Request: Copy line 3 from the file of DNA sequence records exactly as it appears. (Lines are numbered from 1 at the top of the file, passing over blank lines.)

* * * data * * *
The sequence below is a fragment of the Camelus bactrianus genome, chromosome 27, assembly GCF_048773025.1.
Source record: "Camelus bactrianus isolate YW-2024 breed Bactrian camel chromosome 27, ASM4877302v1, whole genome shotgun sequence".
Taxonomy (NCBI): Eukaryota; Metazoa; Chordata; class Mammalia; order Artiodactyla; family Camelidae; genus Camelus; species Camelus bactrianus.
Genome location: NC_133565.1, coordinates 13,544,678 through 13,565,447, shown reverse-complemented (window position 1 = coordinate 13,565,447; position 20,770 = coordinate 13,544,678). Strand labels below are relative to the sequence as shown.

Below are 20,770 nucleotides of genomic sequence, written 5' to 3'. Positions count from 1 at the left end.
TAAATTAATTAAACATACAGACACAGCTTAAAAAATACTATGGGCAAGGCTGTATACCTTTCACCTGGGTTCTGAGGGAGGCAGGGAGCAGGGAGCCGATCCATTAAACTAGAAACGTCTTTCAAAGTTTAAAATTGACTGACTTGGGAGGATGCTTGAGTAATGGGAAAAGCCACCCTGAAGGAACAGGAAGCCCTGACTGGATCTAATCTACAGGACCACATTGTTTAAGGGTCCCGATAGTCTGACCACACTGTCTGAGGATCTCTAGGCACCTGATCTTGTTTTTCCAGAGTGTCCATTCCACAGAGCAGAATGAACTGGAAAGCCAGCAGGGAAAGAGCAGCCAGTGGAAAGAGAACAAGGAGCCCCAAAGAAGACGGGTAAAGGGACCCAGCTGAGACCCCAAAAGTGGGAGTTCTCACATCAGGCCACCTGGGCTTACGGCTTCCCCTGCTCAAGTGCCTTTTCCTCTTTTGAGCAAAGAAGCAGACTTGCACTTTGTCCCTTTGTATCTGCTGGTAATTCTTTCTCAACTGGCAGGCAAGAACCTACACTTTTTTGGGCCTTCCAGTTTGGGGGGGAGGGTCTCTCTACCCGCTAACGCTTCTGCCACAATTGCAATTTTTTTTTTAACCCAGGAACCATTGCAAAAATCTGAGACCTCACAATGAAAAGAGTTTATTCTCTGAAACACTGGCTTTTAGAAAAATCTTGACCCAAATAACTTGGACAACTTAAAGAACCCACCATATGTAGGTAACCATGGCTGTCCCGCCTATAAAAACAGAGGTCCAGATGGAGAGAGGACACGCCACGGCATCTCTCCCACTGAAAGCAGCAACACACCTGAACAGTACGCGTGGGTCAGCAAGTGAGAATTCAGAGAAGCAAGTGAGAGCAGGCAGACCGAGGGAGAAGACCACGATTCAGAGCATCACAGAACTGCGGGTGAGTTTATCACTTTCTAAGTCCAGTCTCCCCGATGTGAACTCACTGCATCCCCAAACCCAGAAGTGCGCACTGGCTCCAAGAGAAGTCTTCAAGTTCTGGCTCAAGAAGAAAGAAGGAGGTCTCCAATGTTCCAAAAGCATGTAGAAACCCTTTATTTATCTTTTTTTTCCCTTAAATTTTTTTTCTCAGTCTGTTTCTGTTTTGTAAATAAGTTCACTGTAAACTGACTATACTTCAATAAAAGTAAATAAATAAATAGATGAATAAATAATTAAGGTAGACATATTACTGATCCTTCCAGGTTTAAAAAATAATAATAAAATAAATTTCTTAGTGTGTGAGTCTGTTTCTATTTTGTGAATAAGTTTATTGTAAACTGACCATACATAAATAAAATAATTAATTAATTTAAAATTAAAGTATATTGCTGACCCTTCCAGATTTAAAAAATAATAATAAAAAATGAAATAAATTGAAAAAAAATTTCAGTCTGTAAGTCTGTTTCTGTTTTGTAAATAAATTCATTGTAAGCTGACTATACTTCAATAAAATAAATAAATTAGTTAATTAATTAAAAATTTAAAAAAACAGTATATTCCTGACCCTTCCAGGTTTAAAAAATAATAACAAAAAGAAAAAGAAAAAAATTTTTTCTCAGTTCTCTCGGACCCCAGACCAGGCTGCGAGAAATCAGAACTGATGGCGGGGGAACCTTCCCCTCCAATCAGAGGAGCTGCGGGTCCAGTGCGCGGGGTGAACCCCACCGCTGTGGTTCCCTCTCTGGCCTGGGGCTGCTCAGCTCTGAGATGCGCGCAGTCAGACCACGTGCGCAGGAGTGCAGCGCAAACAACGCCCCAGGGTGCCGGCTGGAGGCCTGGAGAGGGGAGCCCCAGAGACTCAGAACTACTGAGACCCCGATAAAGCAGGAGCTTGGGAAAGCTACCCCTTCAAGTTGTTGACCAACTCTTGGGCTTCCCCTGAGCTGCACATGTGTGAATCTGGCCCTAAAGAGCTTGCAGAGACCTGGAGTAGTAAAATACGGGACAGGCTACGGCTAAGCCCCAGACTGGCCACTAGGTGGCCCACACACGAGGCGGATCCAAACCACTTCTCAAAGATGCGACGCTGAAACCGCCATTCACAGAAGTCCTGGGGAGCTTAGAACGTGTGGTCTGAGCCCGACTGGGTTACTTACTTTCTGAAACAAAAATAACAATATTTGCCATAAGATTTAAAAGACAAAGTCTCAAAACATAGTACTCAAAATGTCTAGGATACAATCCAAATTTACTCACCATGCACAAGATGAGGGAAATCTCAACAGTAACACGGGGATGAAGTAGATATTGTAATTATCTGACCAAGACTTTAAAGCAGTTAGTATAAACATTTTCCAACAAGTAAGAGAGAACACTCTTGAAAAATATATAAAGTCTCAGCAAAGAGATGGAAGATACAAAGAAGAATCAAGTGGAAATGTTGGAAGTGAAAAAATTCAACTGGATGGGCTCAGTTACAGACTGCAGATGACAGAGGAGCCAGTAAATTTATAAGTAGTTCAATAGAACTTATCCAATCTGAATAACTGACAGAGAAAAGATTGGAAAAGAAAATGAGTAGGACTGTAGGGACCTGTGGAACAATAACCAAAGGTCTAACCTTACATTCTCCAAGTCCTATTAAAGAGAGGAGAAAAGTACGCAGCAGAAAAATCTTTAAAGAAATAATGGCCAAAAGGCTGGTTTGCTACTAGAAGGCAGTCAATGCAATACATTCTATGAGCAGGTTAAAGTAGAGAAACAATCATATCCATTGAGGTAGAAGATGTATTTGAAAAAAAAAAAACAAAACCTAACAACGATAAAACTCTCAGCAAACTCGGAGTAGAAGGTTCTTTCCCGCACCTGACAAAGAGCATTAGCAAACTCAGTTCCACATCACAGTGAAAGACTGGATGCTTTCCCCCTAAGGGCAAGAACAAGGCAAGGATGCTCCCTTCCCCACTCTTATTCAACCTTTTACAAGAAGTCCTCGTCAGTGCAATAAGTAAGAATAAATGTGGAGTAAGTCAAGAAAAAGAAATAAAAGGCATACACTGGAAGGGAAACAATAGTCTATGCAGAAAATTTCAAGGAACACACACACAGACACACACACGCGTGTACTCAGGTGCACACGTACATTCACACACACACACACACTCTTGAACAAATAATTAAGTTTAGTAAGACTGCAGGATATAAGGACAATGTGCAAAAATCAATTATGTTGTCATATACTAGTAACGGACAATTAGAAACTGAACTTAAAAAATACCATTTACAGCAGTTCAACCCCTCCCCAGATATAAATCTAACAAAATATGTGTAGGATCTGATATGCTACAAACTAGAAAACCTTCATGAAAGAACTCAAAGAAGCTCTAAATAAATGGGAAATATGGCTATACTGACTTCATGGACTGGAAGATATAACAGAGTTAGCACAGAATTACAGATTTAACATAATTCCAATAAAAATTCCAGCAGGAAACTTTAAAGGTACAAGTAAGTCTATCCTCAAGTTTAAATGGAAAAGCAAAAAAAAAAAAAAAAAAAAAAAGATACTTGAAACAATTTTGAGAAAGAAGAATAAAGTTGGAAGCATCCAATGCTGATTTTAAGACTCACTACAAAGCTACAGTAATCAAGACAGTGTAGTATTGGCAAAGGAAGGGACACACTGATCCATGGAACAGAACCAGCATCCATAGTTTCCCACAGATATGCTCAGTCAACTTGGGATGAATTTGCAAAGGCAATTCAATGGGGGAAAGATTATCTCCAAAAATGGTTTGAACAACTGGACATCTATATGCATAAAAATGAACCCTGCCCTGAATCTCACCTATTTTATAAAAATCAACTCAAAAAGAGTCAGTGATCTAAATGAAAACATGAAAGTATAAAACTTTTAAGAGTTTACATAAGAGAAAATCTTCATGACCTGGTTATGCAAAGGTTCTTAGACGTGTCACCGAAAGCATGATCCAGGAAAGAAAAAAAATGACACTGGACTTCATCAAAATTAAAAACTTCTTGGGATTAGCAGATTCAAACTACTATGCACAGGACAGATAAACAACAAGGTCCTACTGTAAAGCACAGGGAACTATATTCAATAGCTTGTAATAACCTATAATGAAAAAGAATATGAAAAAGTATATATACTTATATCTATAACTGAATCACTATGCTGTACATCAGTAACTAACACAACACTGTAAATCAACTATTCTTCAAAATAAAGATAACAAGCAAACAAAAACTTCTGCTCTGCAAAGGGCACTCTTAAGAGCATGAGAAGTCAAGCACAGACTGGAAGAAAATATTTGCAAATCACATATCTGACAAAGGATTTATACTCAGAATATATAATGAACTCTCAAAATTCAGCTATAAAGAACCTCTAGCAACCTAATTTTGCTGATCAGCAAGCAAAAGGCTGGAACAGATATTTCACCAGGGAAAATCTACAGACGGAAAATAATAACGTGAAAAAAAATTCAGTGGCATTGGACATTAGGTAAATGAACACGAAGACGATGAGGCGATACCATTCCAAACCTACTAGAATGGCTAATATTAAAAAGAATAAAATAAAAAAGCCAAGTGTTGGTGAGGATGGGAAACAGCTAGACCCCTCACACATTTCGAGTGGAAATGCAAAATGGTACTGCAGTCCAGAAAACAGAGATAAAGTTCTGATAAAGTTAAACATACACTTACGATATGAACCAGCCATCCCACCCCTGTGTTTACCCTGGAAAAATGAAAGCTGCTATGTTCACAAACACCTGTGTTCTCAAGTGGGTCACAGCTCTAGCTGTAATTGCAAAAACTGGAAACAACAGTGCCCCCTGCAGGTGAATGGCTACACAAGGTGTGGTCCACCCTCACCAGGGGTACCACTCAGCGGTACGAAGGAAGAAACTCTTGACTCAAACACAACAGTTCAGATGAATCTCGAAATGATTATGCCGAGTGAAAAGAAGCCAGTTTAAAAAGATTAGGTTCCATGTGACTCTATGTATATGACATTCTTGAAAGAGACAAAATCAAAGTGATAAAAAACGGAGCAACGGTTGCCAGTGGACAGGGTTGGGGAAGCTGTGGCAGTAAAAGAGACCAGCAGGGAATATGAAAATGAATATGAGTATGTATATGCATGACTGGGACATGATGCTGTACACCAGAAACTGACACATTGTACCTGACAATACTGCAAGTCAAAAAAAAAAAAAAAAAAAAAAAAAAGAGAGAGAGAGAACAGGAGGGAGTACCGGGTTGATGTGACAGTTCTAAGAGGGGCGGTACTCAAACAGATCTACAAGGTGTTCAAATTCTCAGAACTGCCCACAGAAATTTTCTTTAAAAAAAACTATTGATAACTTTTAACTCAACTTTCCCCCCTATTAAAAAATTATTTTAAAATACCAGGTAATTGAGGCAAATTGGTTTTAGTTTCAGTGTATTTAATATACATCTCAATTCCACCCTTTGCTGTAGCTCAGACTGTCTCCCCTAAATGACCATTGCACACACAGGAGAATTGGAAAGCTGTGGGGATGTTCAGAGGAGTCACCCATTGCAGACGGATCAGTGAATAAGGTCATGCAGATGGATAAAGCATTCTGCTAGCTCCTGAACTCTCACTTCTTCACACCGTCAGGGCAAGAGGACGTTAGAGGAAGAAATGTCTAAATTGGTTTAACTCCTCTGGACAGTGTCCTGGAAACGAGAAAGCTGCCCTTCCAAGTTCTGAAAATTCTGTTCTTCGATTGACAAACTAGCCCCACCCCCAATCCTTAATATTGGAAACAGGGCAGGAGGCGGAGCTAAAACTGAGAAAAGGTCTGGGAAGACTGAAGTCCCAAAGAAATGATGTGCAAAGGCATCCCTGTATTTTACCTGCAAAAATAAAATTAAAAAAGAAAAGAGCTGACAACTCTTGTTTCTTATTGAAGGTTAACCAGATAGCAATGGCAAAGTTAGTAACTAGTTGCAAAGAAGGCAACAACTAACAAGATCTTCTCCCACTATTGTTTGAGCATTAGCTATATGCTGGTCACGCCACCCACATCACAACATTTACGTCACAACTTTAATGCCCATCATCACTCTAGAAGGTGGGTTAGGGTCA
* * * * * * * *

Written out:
Taxonomy (NCBI): Eukaryota; Metazoa; Chordata; class Mammalia; order Artiodactyla; family Camelidae; genus Camelus; species Camelus bactrianus.